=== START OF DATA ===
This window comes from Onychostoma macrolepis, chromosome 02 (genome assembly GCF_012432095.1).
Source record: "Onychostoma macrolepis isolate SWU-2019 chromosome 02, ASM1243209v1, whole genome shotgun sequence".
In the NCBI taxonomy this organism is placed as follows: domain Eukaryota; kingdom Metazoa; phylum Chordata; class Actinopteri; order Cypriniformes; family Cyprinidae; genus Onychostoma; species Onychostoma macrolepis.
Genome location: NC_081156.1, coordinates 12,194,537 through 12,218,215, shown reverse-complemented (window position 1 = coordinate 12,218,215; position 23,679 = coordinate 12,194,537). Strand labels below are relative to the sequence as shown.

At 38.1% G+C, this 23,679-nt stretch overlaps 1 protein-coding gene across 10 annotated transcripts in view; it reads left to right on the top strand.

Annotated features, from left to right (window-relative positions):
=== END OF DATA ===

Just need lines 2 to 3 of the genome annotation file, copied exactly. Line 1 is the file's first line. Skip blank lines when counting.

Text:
Source record: "Onychostoma macrolepis isolate SWU-2019 chromosome 02, ASM1243209v1, whole genome shotgun sequence".
In the NCBI taxonomy this organism is placed as follows: domain Eukaryota; kingdom Metazoa; phylum Chordata; class Actinopteri; order Cypriniformes; family Cyprinidae; genus Onychostoma; species Onychostoma macrolepis.